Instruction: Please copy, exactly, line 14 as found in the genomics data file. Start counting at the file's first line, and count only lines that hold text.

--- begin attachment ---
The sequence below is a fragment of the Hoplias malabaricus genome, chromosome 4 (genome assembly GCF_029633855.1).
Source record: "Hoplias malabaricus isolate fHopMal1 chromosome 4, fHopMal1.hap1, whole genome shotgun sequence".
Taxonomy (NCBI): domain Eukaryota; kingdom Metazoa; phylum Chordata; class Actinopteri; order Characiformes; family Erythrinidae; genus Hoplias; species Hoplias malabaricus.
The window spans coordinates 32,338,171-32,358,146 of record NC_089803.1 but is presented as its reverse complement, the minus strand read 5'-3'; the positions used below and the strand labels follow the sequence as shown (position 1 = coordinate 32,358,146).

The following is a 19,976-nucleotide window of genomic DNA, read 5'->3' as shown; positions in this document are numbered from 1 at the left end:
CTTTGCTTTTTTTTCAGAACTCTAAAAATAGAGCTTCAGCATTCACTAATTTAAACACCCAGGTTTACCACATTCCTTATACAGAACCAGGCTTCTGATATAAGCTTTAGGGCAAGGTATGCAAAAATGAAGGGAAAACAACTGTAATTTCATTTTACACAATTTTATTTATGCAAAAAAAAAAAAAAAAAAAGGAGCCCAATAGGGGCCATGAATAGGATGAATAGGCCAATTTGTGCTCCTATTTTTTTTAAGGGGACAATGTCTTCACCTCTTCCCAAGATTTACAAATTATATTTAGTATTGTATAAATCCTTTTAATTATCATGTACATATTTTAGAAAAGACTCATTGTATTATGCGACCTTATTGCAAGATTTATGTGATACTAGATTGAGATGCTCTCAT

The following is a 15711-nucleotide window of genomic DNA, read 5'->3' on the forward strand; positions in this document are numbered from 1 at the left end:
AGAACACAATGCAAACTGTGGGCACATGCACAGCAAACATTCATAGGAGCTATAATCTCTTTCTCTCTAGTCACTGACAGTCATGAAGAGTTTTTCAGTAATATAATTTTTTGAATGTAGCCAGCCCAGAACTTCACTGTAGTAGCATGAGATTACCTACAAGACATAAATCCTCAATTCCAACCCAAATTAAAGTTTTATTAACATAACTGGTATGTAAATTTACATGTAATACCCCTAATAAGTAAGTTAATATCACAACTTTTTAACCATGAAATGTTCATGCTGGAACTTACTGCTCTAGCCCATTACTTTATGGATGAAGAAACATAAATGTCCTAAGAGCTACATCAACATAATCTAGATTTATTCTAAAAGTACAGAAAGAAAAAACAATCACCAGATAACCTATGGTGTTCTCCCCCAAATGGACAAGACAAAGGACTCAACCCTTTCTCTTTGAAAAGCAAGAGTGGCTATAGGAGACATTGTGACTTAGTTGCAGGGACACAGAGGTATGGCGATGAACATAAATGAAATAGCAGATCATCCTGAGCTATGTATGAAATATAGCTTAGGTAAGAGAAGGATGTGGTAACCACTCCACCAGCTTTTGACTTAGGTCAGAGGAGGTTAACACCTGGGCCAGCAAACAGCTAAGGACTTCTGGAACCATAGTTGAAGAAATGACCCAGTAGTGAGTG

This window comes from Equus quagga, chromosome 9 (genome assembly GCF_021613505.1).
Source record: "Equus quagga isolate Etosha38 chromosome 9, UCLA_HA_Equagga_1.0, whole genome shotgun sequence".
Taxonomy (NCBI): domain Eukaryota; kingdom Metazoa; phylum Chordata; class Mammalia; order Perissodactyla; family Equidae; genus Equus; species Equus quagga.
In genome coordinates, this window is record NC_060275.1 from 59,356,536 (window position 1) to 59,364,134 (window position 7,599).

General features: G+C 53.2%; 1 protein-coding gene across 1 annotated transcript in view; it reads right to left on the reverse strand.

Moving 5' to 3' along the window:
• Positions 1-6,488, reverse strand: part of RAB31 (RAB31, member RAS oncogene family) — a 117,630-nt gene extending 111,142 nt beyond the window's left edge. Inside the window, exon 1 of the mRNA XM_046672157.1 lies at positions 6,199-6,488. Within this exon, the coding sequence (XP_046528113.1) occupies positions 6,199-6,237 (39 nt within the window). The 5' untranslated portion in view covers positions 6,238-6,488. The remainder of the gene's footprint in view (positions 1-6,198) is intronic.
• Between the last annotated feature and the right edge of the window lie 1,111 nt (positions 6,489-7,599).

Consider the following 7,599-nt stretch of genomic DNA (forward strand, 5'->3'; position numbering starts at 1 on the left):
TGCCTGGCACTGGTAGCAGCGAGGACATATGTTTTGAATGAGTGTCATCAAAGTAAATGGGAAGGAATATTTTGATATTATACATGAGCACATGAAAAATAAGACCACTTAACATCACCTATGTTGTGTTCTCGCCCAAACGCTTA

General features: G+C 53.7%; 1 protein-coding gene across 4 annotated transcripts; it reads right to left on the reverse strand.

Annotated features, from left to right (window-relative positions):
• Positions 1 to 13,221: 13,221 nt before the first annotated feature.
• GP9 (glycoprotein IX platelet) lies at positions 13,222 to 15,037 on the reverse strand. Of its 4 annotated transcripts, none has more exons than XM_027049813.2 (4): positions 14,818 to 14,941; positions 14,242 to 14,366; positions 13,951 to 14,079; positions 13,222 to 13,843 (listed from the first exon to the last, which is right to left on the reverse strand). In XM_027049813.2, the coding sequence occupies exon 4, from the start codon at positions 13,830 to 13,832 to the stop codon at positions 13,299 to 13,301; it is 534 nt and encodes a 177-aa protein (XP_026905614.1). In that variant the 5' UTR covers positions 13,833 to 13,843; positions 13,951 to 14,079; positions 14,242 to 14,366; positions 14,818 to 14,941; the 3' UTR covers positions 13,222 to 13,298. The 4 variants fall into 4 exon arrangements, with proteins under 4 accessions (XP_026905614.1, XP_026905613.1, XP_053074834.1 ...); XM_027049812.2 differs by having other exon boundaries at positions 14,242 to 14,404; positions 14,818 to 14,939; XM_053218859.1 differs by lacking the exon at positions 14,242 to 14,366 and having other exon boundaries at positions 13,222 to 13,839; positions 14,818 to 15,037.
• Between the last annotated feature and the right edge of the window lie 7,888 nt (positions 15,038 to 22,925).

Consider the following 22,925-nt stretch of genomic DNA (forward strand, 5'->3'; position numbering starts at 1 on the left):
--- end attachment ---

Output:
Moving 5' to 3' along the window: